The Rainforest” (World Wildlife Fund)
FRANK FARUK CEVIZ
The present analysis pertains to a 59-second television commercial for the World Wildlife Fund (WWF) entitled "The Rainforest". The commercial, when viewed, elicits the impression of being presented in slow motion, a stylistic choice likely intended to draw attention to the gradual disappearance of rainforests. In order to enhance the compositional process, the composer of the score for the commercial availed themselves of reference materials pertaining to both composition in general and, more specifically, rainforest sounds and instruments. This enabled the composer to express themselves with greater ease and accuracy.
The commercial serves to raise awareness of the issue of deforestation and its devastating impact on the natural world, while also highlighting the efforts of the WWF to prevent such destruction. The music score, in turn, is composed in binary form (ABA'), featuring a repeated main theme at the end that creates a sense of unity. The score is intended to stand as a piece of music in its own right, while also organically connecting the two sections of the commercial.
The tempo and instrumentation play critical roles in the score, with the varied tempo, driven by the slow motion and fading images, designed to align with specific scenes and text messages. This serves to blend the score more seamlessly into the visuals, thereby reinforcing the message of the commercial. The nature of the narrative suggests the use of primitive instruments in the score, which has led the composer to incorporate elements of fusion music.
In terms of musical style, the composition draws inspiration from "Clair de Lune" by Claude Debussy, who is widely considered to have played a leading role in the fusion of music and drama. The prominent piano part and bansuri (Indian flute) carry the thematic materials, responding to the narrative of the video. The piano serves to harmonically emphasize the two contrasting moods of the subject matter and evokes the viewer's perspective. The bass clarinet represents the hunting images, while the motifs of the bansuri address the rainforest itself. These simple but contrasting instrumentations match the visuals and aid in translating the emotions conveyed by the commercial to the music.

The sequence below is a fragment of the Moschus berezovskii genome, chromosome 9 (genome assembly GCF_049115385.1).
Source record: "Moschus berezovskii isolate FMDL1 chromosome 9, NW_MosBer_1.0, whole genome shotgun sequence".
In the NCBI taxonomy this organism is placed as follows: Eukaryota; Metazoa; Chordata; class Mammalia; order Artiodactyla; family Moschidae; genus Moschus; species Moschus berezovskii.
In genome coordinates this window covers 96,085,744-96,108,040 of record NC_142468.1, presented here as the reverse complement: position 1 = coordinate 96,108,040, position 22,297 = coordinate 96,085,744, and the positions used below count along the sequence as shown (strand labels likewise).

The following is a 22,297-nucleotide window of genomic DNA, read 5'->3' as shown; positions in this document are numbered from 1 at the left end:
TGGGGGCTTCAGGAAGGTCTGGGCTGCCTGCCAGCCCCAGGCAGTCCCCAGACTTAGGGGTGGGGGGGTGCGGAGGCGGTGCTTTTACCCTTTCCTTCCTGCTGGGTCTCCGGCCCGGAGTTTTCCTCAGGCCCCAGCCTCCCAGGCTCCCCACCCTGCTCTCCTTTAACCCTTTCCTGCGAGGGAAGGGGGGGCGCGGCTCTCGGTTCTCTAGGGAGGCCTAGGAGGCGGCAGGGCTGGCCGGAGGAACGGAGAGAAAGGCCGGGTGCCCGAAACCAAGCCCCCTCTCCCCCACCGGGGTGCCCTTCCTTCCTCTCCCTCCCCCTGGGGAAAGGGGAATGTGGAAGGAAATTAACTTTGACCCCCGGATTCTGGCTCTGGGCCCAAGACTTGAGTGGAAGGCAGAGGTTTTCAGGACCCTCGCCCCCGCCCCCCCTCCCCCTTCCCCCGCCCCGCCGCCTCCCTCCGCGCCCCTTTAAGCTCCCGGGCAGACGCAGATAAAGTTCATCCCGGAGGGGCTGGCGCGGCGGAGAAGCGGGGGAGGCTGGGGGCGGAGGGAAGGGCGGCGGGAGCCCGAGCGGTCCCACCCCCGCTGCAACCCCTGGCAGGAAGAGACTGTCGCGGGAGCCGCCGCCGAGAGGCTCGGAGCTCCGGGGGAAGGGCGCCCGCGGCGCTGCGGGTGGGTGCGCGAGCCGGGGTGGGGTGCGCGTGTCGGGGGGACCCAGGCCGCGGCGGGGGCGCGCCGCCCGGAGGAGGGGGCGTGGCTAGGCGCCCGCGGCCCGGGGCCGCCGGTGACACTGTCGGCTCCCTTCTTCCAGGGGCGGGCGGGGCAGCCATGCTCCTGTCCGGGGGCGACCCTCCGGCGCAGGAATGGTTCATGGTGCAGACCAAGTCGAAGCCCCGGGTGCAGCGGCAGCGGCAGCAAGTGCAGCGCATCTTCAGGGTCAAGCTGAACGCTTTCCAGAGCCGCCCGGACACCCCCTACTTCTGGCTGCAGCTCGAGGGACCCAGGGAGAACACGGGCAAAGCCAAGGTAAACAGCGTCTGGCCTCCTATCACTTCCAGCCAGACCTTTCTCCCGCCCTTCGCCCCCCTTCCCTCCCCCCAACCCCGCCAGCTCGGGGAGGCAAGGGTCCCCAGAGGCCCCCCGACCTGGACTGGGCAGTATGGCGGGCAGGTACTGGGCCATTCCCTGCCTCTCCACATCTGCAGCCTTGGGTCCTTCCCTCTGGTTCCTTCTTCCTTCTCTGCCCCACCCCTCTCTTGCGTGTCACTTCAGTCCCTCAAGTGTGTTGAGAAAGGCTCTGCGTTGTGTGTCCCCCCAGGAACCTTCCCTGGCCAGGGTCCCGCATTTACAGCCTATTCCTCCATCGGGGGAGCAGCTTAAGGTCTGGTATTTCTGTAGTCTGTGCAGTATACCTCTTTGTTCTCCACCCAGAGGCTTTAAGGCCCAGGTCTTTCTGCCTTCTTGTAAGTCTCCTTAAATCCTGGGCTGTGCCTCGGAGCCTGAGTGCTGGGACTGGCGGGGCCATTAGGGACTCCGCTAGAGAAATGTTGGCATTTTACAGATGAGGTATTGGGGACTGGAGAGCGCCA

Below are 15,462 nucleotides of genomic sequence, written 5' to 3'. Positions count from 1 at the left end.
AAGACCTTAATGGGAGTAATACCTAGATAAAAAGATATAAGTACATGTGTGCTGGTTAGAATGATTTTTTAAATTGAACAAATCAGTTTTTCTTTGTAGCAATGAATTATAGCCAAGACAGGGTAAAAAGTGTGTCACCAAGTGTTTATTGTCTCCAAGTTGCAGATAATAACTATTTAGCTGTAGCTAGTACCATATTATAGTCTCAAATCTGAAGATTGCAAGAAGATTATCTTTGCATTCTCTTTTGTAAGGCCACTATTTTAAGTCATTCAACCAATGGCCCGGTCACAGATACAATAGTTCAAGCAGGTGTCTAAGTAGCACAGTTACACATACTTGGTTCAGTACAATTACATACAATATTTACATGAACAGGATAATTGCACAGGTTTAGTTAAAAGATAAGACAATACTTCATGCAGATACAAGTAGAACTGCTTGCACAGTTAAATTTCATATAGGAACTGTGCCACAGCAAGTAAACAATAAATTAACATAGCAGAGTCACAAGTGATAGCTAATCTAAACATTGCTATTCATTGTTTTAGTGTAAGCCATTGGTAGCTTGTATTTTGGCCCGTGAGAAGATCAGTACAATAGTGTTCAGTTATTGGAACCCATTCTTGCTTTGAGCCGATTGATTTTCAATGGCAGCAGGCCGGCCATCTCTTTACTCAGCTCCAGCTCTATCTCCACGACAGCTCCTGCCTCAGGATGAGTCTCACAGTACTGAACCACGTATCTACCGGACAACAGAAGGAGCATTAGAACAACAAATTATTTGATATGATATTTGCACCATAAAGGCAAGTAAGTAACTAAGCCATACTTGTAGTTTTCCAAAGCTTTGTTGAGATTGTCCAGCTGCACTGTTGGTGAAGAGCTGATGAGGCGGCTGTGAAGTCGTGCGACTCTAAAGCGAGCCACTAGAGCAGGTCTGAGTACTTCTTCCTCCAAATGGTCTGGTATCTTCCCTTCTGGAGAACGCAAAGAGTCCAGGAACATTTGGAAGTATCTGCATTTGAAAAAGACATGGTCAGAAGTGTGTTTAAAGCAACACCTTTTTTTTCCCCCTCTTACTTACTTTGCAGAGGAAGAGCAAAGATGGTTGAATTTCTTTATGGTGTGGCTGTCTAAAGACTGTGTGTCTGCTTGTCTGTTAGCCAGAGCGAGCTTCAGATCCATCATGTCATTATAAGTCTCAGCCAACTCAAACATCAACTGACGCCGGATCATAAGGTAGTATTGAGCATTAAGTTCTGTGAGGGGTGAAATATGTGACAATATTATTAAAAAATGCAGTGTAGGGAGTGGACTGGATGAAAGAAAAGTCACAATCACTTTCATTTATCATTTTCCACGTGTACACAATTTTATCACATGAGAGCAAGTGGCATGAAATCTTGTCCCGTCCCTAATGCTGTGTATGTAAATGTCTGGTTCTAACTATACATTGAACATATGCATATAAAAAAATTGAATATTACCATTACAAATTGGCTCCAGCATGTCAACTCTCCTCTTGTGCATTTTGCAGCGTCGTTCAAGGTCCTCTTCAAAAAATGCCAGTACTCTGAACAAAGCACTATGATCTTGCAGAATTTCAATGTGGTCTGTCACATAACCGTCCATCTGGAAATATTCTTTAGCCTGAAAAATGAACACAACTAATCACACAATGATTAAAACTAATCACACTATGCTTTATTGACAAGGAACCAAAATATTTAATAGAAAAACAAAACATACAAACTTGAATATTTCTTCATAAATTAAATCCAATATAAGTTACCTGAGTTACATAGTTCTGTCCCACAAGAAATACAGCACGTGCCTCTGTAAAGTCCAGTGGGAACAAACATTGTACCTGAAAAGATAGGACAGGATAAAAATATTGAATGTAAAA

The piece opens with the bass clarinet and continues with a simple piano theme, which brings a sense of proximity to the wild life of the forest (section A). The motifs of the bansuri then respond to the piano, conveying a sense of sadness. The slowly moving camera blends with the exotic eastern quality, leading to softly played arpeggios on the piano. In section B, the piano provides a forward motion, emotional response to the narrative. A brief change in tonality at 00:48:21, from G minor to C minor, serves to emphasize the benefits of rainforests and the harmonic language employed is effective in providing continuity while remaining synchronized with the text.
The music develops in tandem with the progression of the story, moving the plot along. The return of the bansuri, accompanying the text message 'this is the rainforest', provides a suitable balance to the form of the score. In parallel to the conclusion of the video, the music also fades away with a slightly altered opening theme (Section A'), thus fulfilling its intended purpose by leaving a lasting impression on the viewer.